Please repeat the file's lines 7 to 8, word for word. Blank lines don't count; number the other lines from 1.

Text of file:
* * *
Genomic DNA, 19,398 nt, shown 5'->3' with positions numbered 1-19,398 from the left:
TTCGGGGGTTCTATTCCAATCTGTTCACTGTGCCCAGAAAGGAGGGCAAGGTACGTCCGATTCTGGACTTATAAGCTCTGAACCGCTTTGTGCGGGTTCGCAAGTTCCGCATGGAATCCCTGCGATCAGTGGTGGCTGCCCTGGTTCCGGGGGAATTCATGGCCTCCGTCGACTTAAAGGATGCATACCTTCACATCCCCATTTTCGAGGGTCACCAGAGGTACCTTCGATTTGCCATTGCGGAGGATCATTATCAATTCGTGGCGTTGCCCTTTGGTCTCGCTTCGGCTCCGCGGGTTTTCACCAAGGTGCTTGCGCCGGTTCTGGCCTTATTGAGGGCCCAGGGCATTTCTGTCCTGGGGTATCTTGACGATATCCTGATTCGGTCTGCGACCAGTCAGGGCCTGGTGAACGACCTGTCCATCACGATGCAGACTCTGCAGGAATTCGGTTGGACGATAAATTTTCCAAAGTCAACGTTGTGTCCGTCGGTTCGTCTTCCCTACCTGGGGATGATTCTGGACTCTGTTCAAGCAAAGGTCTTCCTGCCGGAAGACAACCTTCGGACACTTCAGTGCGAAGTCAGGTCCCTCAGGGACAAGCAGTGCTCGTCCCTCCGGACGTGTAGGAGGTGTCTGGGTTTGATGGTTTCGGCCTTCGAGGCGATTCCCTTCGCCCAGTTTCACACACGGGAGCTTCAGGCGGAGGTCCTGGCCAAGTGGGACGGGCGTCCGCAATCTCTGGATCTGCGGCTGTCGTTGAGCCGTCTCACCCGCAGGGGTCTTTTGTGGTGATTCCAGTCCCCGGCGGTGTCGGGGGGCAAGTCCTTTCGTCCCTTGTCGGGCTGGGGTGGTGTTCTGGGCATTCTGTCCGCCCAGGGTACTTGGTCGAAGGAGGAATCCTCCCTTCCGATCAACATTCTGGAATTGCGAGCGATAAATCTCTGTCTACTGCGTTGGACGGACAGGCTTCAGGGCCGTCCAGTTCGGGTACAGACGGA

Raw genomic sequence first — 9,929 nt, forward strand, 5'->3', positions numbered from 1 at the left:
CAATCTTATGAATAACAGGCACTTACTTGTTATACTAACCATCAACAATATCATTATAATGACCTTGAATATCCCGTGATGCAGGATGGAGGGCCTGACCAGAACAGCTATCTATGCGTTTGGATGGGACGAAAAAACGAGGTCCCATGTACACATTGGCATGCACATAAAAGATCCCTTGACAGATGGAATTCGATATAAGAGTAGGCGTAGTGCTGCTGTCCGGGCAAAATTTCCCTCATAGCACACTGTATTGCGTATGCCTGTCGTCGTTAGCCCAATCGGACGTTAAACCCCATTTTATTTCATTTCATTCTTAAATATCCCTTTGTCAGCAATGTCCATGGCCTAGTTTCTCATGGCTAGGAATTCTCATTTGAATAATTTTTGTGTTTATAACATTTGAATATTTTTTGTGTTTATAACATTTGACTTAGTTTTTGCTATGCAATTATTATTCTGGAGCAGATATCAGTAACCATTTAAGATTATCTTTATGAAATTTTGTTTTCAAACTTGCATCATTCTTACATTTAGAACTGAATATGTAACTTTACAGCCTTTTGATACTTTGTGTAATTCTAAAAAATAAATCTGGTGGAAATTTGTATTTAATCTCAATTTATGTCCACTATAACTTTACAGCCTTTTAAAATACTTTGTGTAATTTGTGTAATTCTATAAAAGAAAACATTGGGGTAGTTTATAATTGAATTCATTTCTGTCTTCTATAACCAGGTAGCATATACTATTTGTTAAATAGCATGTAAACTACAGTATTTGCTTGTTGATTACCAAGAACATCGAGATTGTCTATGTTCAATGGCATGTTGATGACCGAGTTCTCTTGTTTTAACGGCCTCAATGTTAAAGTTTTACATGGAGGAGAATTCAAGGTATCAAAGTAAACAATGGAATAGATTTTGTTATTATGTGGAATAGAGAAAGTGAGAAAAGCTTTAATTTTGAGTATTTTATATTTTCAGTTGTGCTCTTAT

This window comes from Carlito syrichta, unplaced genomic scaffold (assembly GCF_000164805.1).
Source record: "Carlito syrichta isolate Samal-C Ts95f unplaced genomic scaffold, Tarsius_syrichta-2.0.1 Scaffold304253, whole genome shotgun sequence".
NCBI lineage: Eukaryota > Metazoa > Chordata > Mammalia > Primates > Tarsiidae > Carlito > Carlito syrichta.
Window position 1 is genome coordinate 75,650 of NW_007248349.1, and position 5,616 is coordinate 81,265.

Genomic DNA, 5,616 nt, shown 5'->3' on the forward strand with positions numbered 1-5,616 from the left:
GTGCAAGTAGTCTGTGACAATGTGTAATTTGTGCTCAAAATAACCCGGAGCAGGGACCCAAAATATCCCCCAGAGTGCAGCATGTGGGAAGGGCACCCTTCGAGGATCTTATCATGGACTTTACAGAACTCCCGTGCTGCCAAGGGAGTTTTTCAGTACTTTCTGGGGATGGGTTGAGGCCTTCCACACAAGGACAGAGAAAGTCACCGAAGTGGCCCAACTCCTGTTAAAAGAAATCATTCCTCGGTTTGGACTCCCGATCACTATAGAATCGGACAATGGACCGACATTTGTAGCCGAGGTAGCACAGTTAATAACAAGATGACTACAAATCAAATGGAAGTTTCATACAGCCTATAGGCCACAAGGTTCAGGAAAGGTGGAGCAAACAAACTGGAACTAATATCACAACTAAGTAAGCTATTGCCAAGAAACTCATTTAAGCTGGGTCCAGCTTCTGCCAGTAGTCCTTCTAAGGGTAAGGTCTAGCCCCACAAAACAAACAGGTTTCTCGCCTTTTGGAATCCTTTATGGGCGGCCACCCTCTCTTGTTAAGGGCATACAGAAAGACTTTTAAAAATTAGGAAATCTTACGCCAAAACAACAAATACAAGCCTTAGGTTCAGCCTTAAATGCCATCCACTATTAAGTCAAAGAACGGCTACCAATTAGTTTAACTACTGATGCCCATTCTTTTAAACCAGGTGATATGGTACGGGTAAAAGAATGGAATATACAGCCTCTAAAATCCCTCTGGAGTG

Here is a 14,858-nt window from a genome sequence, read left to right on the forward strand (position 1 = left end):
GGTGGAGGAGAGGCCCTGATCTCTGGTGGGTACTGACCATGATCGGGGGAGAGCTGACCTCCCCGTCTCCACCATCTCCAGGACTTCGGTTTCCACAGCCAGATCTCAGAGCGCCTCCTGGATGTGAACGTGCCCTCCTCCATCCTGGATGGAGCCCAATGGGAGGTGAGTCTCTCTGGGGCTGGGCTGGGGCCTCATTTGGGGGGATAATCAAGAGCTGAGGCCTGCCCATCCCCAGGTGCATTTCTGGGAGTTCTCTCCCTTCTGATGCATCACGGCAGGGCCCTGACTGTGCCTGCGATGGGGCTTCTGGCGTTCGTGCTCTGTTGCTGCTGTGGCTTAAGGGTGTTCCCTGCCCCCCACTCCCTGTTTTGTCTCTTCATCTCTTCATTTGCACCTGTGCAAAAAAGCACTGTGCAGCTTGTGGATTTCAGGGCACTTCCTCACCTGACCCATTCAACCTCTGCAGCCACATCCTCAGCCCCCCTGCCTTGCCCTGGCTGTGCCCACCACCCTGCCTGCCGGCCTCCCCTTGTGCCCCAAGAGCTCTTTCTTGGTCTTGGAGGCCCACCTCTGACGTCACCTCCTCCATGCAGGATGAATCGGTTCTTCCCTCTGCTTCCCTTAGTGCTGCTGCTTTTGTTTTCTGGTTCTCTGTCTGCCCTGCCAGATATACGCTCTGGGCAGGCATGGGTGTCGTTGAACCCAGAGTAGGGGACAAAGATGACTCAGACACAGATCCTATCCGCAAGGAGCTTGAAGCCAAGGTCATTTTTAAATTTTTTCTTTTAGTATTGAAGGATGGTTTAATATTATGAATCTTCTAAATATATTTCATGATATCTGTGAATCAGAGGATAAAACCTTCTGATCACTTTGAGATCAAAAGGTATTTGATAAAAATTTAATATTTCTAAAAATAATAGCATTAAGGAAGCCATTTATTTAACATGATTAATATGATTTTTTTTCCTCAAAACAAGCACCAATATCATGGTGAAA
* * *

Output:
NCBI lineage: Eukaryota > Metazoa > Chordata > Mammalia > Primates > Tarsiidae > Carlito > Carlito syrichta.
Window position 1 is genome coordinate 75,650 of NW_007248349.1, and position 5,616 is coordinate 81,265.